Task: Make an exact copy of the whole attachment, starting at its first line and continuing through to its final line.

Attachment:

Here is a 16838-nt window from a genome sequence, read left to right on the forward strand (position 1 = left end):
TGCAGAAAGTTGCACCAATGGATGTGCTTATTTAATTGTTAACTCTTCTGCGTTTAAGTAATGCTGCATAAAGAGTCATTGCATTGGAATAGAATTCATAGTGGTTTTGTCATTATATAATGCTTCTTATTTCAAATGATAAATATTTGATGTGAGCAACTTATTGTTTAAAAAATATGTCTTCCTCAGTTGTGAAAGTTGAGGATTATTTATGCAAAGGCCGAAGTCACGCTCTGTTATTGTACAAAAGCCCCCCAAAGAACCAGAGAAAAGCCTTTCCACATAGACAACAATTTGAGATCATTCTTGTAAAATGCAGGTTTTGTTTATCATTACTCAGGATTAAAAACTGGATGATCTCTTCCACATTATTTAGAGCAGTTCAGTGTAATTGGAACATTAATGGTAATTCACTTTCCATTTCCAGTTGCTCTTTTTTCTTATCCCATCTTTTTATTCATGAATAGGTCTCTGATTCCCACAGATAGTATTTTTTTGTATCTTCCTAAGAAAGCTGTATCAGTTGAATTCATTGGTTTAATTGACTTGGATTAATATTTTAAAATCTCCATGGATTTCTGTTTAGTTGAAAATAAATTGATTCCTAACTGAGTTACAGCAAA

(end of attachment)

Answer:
Here is a 16838-nt window from a genome sequence, read left to right on the forward strand (position 1 = left end):
TGCAGAAAGTTGCACCAATGGATGTGCTTATTTAATTGTTAACTCTTCTGCGTTTAAGTAATGCTGCATAAAGAGTCATTGCATTGGAATAGAATTCATAGTGGTTTTGTCATTATATAATGCTTCTTATTTCAAATGATAAATATTTGATGTGAGCAACTTATTGTTTAAAAAATATGTCTTCCTCAGTTGTGAAAGTTGAGGATTATTTATGCAAAGGCCGAAGTCACGCTCTGTTATTGTACAAAAGCCCCCCAAAGAACCAGAGAAAAGCCTTTCCACATAGACAACAATTTGAGATCATTCTTGTAAAATGCAGGTTTTGTTTATCATTACTCAGGATTAAAAACTGGATGATCTCTTCCACATTATTTAGAGCAGTTCAGTGTAATTGGAACATTAATGGTAATTCACTTTCCATTTCCAGTTGCTCTTTTTTCTTATCCCATCTTTTTATTCATGAATAGGTCTCTGATTCCCACAGATAGTATTTTTTTGTATCTTCCTAAGAAAGCTGTATCAGTTGAATTCATTGGTTTAATTGACTTGGATTAATATTTTAAAATCTCCATGGATTTCTGTTTAGTTGAAAATAAATTGATTCCTAACTGAGTTACAGCAAA